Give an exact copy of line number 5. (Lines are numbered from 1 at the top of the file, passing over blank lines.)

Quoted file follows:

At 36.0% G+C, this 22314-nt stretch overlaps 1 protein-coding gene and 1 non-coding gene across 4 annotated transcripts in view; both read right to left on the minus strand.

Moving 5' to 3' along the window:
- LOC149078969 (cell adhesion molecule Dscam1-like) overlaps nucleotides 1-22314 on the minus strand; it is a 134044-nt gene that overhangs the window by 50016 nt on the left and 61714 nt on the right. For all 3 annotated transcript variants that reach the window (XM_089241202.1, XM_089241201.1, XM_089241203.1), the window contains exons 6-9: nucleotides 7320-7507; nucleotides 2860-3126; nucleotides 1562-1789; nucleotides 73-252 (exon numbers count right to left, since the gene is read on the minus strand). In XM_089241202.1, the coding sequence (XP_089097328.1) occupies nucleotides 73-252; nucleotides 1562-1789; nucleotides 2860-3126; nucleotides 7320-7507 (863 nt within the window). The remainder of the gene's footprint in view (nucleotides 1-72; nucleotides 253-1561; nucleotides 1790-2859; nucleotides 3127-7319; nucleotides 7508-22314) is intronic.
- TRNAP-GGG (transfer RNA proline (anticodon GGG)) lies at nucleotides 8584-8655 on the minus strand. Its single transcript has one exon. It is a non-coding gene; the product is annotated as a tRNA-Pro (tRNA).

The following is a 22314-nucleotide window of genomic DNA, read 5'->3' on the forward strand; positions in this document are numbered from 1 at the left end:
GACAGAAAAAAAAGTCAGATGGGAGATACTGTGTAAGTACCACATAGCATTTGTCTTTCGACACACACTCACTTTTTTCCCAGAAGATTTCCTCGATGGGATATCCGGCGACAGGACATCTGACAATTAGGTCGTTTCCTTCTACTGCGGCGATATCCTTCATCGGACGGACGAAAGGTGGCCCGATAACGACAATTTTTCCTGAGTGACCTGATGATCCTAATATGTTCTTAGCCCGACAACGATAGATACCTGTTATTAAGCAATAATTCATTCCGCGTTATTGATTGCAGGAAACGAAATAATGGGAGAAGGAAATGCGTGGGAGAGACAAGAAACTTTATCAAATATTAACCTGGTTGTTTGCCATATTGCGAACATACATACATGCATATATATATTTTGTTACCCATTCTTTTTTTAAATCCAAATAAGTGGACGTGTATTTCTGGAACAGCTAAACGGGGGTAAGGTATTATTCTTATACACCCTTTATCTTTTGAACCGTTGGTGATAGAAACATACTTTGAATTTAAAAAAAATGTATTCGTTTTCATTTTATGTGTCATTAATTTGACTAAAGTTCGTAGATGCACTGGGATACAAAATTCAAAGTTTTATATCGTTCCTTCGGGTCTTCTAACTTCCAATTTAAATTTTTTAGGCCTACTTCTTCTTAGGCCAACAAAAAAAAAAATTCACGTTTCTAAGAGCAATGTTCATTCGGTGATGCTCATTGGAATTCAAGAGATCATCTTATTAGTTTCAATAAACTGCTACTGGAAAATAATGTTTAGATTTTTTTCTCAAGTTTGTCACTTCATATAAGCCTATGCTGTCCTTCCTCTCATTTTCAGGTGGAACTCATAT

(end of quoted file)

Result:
The following is a 22314-nucleotide window of genomic DNA, read 5'->3' on the forward strand; positions in this document are numbered from 1 at the left end: